I bring this up because maybe I just roll in a more racist circle, but the joke is that the Dems now have a woman (Clinton), an african american (Obama), and a latino (Richardson) trying to win the nomination and secure votes in the bible belt in order to become President.

egretman

Never heard of your rule, can't say that I agree either.

Never heard of the 1 drop rule? It's rather famous here in the progressive south. The following passage sums it up nicely.

"THE United States is the only country in the world in which a white woman can give birth to a black baby but a black woman cannot give birth to a white baby"

wesleyb41

I live in Nashville, TN and I had never heard of the 'One Drop Rule' until the first comment on this post.

resco

Dr. Beverly Tatum has written a book about this very topic titled "Why are all the Black Kids Sitting Together in the Cafeteria." She also discusses the "One Drop Rule" and how the U.S. Gov. it is used to legally classified people (e.g. passports, birth certificates, etc). I believe she states that the Supreme Court wouldn't touch a lower courts ruling that upheld the one drop rule.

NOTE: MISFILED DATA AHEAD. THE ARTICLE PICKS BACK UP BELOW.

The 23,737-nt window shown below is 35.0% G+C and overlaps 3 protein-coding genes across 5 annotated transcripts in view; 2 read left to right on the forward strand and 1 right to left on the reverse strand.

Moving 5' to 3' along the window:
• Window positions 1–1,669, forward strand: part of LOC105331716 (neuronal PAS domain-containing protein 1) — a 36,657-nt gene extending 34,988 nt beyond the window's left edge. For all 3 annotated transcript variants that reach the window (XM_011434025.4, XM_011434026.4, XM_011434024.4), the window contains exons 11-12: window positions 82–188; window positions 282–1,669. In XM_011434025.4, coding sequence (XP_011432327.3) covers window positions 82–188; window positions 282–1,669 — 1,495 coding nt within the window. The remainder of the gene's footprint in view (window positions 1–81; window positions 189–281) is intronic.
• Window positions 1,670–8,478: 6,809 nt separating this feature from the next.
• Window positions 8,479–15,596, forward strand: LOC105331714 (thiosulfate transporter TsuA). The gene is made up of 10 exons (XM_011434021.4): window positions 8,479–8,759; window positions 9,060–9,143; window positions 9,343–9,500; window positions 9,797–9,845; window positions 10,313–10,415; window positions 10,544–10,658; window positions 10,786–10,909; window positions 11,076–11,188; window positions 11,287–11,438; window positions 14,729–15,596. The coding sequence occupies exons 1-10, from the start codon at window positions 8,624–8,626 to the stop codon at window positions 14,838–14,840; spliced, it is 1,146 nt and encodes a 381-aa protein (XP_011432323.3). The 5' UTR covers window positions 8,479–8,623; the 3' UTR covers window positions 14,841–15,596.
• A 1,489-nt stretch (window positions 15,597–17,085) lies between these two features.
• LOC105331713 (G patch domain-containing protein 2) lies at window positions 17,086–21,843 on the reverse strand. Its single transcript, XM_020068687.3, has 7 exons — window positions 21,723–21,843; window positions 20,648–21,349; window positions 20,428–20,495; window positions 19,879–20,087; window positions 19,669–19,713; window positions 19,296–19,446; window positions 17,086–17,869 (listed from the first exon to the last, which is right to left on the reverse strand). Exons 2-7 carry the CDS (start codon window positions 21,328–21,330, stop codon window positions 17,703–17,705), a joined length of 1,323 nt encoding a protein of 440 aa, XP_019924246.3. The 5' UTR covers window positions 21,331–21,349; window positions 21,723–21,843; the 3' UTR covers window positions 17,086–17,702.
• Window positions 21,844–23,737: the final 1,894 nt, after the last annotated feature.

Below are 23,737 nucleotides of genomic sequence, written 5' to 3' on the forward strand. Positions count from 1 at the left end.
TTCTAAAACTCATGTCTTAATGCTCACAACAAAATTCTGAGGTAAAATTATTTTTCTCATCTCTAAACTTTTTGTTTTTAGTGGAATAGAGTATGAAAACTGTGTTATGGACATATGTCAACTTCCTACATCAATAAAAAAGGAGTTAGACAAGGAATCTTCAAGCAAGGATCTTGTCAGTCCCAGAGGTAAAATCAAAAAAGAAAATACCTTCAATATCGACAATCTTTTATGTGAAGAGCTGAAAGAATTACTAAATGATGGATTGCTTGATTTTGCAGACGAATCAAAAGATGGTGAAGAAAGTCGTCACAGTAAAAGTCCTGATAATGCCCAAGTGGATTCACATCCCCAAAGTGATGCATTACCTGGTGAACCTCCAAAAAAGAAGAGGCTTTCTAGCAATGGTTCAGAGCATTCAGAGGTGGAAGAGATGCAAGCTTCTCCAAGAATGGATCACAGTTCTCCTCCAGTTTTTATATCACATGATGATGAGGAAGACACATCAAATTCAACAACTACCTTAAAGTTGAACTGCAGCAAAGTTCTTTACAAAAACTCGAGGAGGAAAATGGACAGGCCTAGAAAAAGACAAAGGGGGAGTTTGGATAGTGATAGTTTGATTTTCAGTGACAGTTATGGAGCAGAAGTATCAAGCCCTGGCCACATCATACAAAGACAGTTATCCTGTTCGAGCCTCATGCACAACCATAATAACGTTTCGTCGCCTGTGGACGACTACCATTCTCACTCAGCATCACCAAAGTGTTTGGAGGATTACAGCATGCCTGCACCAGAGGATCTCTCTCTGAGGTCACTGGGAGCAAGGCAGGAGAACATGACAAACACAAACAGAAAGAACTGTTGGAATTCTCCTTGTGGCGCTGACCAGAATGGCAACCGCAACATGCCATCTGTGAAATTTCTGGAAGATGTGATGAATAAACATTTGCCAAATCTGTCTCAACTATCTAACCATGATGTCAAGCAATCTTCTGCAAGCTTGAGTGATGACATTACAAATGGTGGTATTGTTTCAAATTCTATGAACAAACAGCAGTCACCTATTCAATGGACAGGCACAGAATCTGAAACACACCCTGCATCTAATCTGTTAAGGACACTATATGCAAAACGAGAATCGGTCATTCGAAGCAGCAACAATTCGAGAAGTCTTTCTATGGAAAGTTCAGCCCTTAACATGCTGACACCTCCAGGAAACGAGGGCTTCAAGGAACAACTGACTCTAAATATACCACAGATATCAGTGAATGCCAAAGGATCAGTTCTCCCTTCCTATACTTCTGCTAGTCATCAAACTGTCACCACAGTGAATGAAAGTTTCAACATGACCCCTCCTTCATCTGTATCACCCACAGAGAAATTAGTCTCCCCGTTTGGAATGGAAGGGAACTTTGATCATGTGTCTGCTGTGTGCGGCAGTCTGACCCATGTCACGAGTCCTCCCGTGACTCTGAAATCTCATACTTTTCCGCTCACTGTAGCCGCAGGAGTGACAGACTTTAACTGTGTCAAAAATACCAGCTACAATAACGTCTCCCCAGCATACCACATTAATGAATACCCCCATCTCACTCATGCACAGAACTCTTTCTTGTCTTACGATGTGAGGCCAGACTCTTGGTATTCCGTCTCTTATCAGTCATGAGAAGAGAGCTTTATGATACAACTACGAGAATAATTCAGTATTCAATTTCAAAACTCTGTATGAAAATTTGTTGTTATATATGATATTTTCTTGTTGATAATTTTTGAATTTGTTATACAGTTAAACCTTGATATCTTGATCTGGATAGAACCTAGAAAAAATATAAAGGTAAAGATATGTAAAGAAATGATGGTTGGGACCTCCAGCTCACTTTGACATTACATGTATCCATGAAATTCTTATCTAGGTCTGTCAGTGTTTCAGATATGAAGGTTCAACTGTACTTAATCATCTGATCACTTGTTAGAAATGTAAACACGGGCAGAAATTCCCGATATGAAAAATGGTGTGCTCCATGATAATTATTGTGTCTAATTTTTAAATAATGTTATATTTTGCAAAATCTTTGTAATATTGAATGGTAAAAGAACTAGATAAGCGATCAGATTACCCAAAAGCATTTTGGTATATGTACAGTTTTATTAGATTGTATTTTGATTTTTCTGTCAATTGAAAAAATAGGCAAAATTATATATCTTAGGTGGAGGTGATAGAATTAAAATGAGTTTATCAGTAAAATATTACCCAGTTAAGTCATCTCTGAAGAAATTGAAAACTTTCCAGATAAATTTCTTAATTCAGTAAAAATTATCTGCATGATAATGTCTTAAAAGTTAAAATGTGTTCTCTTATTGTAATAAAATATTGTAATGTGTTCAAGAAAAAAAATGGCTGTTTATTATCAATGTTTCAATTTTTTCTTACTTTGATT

prosa

The "one drop rule" says that a person with any known (or even, sometimes, suspected) black ancestry is considered black, even if the amount is trivial and he or she appears fully Caucasian. Given the fact that race is a self-identified classification in America, the rule is an informal one rather than enshrined in law, but it is widely followed nonetheless.

For a while it looked as if the concept of "multiracial" people was becoming more accepted. The 2000 Census added a multiracial category, albeit after quite a struggle, and some people were taking pride in their mixed heritages. More recently, however, there have been a number of prominent people who identify as completely black despite mixed backgrounds, for example Barack Obama, Tiger Woods, and Halle Berry, so it appears that "multiracial" is no longer a viable category.

seaplant